by Ralph Nichols 
Burien City Council members accepted “very sadly,” in the words of Mayor Joan McGilton, the resignation of Councilwoman Kathy Keene during their Oct. 4 meeting.
But Keene, who resigned effective Dec. 31 to retire in Florida where she recently bought a home, isn’t looking at Burien in her rearview mirror quite yet.
In an interview with The B-Town Blog on a recent cloudy, drizzly morning, Keene observed, “This is one of the primary reasons I’m moving to Florida. This icky, icky gray weather. It’s driving me nuts!”
But, she continued, “I will miss Burien. I will miss all my friends here. I love this area. I’m sorry I’m having to leave but I need a new life. I need a change.
“It’s time to travel. It’s time to learn how to play. I’m going to ride my bike. I’m going to travel. I’m going to find my 42-year-old body. I want to lose a hundred pounds!”
Announcing her plans at the Sept. 27 city council meeting, Keene – who turned 60 this year – said, “I don’t want it written on my headstone, ‘She was going to retire in Florida but never did.’”
So, on a visit to Florida in early September, she “made an absolutely ridiculous offer on a house – and they accepted.”
Her new home is in central Florida, 85 miles north of Orlando and 45 miles south of Gainesville, in the Del Webb retirement community, which is “like living in a resort.” A girlfriend of almost 30 years lives in the area, Keene said.
Keene is also a long-time commissioner of Water District 20 and a member of the board of directors of the Washington Association of Sewer and Water Districts, and a member of the Public Works Trust Fund board.
Asked about her proudest accomplishment as a city council member, Keene exclaimed:
“Annexation of North Burien! And I’m sorry that I won’t be here when we finish annexing the rest” of the North Highline unincorporated area.
As a water district commissioner: “That we have a pipe replacement program second to none, which I was very proud to continue during my time on the board.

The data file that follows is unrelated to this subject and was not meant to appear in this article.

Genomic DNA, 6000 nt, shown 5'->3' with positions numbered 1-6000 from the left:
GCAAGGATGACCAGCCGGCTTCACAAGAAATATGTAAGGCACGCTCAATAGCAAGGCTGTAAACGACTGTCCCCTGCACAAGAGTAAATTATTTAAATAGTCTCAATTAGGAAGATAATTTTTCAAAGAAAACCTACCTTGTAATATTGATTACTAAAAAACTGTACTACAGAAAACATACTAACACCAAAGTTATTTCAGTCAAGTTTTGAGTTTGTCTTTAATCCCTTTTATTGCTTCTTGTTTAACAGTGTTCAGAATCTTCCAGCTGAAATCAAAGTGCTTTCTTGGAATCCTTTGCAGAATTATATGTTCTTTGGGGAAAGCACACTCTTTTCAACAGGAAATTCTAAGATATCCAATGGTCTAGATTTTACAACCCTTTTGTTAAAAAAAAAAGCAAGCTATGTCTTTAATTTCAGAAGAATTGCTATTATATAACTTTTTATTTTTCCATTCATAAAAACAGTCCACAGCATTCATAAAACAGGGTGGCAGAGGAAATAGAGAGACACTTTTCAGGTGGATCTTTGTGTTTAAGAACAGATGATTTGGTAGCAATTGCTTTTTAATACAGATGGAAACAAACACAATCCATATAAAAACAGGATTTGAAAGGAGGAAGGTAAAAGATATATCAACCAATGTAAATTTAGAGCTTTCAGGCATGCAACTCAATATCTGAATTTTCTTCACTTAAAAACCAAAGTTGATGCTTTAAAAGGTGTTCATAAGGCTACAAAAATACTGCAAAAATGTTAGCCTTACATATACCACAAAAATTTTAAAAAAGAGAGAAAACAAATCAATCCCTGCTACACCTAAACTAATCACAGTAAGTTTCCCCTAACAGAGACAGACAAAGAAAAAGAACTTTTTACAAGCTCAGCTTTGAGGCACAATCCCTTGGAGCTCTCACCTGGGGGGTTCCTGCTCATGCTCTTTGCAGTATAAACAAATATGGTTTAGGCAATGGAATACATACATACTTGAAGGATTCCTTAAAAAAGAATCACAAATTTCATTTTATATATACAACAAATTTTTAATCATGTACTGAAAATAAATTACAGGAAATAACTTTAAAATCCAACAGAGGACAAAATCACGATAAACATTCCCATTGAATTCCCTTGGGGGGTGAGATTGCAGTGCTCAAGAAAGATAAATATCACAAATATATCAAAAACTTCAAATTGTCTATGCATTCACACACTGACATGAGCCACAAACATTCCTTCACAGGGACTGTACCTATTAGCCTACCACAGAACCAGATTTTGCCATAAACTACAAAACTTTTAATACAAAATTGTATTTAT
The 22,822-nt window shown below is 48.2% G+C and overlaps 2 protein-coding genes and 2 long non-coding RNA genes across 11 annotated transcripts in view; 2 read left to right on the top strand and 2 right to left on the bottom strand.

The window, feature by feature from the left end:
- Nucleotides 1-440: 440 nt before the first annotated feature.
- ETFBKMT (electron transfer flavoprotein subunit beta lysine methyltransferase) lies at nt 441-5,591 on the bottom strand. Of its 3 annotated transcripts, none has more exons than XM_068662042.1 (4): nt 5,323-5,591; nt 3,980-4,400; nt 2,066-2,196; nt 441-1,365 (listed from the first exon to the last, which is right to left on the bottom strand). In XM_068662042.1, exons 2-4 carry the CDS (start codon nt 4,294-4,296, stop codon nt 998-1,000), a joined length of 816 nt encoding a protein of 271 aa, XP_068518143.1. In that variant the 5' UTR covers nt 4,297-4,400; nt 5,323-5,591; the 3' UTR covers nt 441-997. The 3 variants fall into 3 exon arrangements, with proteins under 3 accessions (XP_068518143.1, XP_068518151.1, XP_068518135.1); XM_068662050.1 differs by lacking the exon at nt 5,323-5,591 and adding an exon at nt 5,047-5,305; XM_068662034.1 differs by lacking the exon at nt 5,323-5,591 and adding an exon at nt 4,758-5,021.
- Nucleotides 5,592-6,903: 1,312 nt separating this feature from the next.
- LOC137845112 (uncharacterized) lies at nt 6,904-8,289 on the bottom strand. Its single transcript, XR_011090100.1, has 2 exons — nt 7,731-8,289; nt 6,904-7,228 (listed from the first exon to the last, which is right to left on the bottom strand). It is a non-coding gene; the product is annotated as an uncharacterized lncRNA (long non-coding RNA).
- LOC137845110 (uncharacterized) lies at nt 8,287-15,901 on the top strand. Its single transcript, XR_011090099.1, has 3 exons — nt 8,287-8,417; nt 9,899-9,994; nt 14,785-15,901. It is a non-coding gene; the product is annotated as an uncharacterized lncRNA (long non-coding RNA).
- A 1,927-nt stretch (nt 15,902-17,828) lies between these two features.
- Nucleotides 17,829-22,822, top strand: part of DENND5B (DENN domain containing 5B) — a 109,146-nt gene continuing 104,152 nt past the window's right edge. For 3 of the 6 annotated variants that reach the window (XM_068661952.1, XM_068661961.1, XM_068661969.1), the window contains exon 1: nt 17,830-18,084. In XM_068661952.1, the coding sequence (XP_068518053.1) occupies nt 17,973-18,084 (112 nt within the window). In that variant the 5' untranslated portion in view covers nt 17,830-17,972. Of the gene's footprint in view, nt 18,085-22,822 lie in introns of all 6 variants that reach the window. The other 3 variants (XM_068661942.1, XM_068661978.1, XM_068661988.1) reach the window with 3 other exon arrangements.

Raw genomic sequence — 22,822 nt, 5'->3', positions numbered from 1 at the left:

With the Public Works Board: “Just serving on that board is such an honor, being on that board with some amazing people to make sure that vital projects for health and safety are carried out.
“And for the Phoenix Award in 2009 for ‘unabashed advocacy’ for support of the PWTF program to the Legislature, even though they had used the funds to balance the general fund budget rather than for vital infrastructure projects throughout the state.
What, then, are her regrets?
As a city council member, “that we couldn’t annex all of North Highline in one ballot measure. But I understand why that couldn’t be done.”
Keene has no regrets as she leaves the Water District 20 board. With the Public Works Board, however, it’s “that we couldn’t convince the Legislature not to take the money, although it was understandable.
“Then there was no loan list for [local infrastructure] projects. But now there is a loan list for projects in 43 of the 47 legislative districts. It will be harder for them to take the money [from the fund] this time.”
And what direction would Keene like to see Burien move in after she’s playing in Florida sunshine?
First, she would like to see her successor come from North Burien “just because I have been their voice on the council to some degree.”
“I would like to see the council continuing to guarantee that Burien is sustainable and survivable 50 to 100 years from now. In my opinion, annexing the rest of North Highline is important.”
Noting this would give the city a second “downtown” core, a light industrial area and more land, Keene said “Burien needs to have empty land” available when people want to move out of the flood plain or congested communities, and businesses look for areas that are more business friendly.
“I know of three airplane-part manufacturers in Seattle that need more room and we don’t have the land for them.”
This potential for additional commercial as well as residential development is important, she added, because “my concern is that Burien is a city with a limited number of revenue sources.
After a banking and banking-related career, Keene made an abrupt switch, working two years as a long-haul truck-trailer driver before going to work for Boeing – the job that brought her to Burien.
She was then elected a Water District 20 commissioner – a position she has held ever since – and has continued her involvement in community life and government.
Now, as she prepares to leave all this behind for a new life near Disney World, Keene asks a few parting questions:
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“Does anybody want to buy a home? A nice home? With beautiful hardwood floors? And a big yard?”